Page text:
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Call for Papers: Reconstructing Neighborhoods of War

07/09/2018
Conference: "Reconstructing Neighborhoods of War: Beirut, Warsaw, Dresden, Aleppo et al."
November 29, 2018 - December 1, 2018
Abstracts due by August 1, 2018
 
Reconstructing neighborhoods destroyed in war involves two aspects which are both interrelated and interdependent: From the technical perspective issues as mapping the damages, developing strategic plans for reconstruction, restoration and renovation of buildings and infrastructures, and, in the process, possibly archeological examinations. From the social perspective it involves questions pertaining to the social fabric of the destroyed neighborhoods. For neighborhoods are the spatial and social clusters which make up cities. A neighborhood is not only a city quarter, i.e. a bounded geographical territory made up of living spaces but also a series of social networks of varying intensity where neighbors interact in various ways.
 
While the spatial concept of neighborhood has long been the focus of geographical, architectural and archeological research, the social concept of neighborhood has been quite neglected. This is especially true when it concerns the question of reconstruction after armed conflict.
 
Neighborly relations are multi-faceted and ambiguous. Mostly sociological research has shown that the concept of neighborliness, i.e. the set of expectations or norms for behavior in a neighborhood entails mostly an aspect of mutual aid in either the daily life (more socially inclined neighbors) or an emergency (less socially inclined neighbors). Neighbors can have a wider network of neighborly relations or one close to their living space. Research has shown that only a minority, even in big Western cities, prefers total anonymity and independence. Much less research has been undertaken in non-western neighborhoods where, as a hypothesis, also kinship and group affiliation plays a role in neighborhoods.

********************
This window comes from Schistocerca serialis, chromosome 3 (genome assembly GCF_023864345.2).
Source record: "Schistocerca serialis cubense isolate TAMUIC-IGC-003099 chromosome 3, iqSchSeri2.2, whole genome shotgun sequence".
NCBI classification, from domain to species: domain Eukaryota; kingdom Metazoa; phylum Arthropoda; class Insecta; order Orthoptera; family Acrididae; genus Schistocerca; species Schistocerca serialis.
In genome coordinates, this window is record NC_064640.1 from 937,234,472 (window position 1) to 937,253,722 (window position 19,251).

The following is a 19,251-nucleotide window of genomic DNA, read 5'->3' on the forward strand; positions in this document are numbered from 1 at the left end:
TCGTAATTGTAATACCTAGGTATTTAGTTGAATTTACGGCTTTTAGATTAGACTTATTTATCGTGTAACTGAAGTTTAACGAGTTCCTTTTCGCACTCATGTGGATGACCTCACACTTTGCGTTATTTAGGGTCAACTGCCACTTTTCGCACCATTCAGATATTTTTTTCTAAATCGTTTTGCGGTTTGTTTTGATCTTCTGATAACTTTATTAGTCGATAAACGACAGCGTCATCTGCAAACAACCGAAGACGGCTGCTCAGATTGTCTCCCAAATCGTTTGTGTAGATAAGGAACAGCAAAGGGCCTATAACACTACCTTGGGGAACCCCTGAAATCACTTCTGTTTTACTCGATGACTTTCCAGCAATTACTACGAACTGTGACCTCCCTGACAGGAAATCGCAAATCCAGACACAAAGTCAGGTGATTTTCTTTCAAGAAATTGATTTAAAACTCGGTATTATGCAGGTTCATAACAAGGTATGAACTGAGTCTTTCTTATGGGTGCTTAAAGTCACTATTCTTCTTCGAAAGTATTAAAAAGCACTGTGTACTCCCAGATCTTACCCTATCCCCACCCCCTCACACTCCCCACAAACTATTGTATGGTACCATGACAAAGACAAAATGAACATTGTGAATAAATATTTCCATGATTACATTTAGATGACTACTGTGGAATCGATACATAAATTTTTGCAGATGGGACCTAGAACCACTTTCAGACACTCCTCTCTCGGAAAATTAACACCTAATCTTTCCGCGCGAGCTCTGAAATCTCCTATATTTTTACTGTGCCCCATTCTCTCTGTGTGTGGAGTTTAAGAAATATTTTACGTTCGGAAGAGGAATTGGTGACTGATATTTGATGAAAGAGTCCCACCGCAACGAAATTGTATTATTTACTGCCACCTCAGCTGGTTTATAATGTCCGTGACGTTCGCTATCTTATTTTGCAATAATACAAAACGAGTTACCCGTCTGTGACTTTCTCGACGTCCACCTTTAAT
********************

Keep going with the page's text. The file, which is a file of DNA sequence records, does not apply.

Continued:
Everywhere, however, the mostly forced spatial relationships of neighborhood are on the one hand a source of mutual aid and cooperation and, at the same time, by their very nature, also the source of potential friction, hostility and even violence. Neighborhoods have been described as extensions of one’s household, i.e. one’s most personal space. Conflicts between neighbors thus are particularly bitter and long-lasting.
 
Residents can be tied to and anchored in their neighborhoods in mostly two ways which reflect the double aspect of neighborhood: they can be attached to the actual locale with its specific traits. Or they can be tied more to the relationships and social networks they have established with their neighbors.
 
When it comes to the successful reconstruction of cities after wars, all these aspects play a role. The aim of the conference is to find out in a historical and comparative way how neighborhoods had to be socially structured for them to be reconstructed in a way so that they function successfully again. Or, in cases where they did not function well how they could be reconstructed in a better way.